Wednesday, December 29, 2021


At this moment I am looking speculatively at an unopened tin of McClelland Navy Cavendish from 1996. It is slightly swollen from ferment and age, and would probably be a marvelous tobacco to smoke. Do I open it? Or do I wait for a more opportune occasion? I am of several minds. The ideal accompaniment for such a product would be strong tea. Perhaps a slice of fruitcake beforehand. While wrapped in a warm blanket because it's beastly could outside.
And reading a good book (Sforno on Pirkei Avot, for example).

Smoking is not permitted in this apartment.
My apartment mate would object.

Tea, fruitcake, and a book. Plus warmth. These are key concepts.

It is manifestly undoable to set up on the sidewalk outside with a roaring trashcan fire and a comfortable folding chair plus a small table on which to have the mug of tea and an ashtray. The local authorities would object, and in this city concerned earthmothers would make it a point to come up and complian that I was ruining their lungs.
And I should think about the children!
My turkey vulture would have no problem with that, and would scope them out for fatty thighs. He has a thing about fatty thighs, precisely like in this photograph he has affection for McClellands fine pipe tobacco.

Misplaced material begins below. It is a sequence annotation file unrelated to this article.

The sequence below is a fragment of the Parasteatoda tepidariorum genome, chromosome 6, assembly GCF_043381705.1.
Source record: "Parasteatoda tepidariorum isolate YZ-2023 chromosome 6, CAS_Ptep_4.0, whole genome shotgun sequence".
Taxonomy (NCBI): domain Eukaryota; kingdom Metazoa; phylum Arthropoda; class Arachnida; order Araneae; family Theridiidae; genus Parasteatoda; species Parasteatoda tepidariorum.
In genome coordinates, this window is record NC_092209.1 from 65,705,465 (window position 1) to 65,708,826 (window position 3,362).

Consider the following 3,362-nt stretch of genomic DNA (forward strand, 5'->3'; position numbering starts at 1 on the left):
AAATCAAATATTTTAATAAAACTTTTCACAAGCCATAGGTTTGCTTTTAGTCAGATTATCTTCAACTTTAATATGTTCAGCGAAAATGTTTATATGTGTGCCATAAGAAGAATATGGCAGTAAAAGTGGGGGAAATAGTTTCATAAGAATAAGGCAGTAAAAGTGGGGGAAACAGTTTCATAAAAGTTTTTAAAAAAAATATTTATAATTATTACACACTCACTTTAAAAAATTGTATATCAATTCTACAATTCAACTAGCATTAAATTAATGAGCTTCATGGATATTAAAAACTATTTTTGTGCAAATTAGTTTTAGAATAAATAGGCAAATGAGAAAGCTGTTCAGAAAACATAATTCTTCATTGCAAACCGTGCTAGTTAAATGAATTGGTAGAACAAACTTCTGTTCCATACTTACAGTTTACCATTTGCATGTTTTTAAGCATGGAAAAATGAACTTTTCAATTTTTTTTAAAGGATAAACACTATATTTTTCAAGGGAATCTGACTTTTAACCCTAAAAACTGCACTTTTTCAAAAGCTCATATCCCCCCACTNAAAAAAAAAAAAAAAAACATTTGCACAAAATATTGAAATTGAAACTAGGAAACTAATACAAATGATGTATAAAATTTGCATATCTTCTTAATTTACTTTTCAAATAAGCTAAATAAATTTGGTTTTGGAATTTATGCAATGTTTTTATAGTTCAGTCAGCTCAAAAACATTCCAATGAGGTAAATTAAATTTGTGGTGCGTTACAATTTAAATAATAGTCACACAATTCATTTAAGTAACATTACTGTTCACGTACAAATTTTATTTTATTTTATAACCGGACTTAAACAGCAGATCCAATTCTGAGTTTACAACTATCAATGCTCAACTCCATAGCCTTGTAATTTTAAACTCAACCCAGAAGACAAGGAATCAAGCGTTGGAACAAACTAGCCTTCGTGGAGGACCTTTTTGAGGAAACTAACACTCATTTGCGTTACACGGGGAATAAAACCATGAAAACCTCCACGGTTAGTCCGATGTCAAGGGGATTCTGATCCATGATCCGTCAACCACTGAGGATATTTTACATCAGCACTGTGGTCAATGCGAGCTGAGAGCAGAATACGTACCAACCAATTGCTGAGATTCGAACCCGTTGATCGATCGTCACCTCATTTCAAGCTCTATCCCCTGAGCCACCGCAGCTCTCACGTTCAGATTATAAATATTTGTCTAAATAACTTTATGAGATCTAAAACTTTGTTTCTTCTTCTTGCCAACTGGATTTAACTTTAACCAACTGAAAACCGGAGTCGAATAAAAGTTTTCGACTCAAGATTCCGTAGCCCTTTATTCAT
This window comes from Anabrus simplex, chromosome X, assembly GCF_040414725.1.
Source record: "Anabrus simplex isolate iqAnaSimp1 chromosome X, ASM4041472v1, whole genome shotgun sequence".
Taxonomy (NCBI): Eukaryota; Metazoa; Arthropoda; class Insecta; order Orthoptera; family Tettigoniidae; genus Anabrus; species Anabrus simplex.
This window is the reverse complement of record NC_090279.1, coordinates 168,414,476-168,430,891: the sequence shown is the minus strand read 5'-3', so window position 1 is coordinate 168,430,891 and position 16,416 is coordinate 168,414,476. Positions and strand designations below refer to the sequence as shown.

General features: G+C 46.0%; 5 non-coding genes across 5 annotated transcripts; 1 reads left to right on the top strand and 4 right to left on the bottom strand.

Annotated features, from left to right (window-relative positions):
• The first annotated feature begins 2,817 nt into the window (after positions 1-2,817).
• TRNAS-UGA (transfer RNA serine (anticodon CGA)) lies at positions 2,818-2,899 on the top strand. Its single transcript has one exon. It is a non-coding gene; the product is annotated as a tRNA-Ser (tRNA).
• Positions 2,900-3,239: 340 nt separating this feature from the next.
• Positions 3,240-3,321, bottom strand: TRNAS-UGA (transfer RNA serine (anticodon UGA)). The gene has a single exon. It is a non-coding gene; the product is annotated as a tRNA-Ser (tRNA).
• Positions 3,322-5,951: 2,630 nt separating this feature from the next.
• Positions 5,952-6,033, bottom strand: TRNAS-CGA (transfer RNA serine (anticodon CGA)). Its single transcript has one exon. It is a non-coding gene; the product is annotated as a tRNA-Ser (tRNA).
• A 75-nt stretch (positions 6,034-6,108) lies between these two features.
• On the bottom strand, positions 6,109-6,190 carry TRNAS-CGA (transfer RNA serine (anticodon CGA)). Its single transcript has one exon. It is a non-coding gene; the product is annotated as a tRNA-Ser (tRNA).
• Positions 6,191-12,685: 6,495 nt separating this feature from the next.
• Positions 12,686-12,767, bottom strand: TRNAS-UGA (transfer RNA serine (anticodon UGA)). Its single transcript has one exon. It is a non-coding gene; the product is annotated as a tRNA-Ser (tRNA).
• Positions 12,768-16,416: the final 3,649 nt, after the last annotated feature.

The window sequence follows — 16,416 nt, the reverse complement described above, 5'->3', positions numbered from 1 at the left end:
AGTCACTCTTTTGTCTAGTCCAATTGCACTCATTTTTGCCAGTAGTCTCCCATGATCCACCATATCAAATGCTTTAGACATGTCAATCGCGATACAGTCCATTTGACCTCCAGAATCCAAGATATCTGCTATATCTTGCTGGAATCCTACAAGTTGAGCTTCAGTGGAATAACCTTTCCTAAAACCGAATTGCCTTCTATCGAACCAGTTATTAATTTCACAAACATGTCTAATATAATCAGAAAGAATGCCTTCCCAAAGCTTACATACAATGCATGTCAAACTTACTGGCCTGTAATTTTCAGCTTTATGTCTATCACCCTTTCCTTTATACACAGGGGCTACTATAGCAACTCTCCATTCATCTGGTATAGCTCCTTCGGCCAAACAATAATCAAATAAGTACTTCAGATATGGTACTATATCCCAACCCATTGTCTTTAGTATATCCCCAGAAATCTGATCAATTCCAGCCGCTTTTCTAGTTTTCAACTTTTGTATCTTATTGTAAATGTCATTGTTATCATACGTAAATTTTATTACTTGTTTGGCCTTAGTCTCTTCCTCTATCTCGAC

McClelland Tobacco Co.

"With this tobacco, we reintroduce the smoker to the traditional Navy Cavendish, pressed in cakes and aged naturally with dark Jamaican rum to achieve its rich depth of flavor, color and aroma."

The rum is not really noticeable, it unifies flavours rather than to contributing any of its own. Short brown flakes that rub out crumbly for the bowl, and a pleasant fresh sweetness at first light. The taste is not overly complex or full, the darkness is deceiving (it was the Rum soak that had made it appear darker than it actually would have been).
There is a faint hint of cookie in the fume.

I fail to see the connection between pipe tobacco and children OR fatty thighs (presumably of elderly duffers who would only need a gentle clop on the back of their heads to render them "harvestable") that Sydney Fylbert (the turkey vulture above) fixates upon. Very few little kiddie-winkies nowadays smoke pipes, and as far as I know the elderly mostly have scrawny gams, all tough, stringy and fishlike. Possibly he intends to lure me closer with that tin of nicely aged Navy Cavendish, and then whack!

I think I can survive the assault of a small bird.
See, I've got leverage and resilience.
I am a tough old cock.

It's that diet rich in tea, fruitcake, heavy books, and tobacco.
I just need that warm blanket and a raging fire.
Just forget about fatty thighs.
A hint of cookies.


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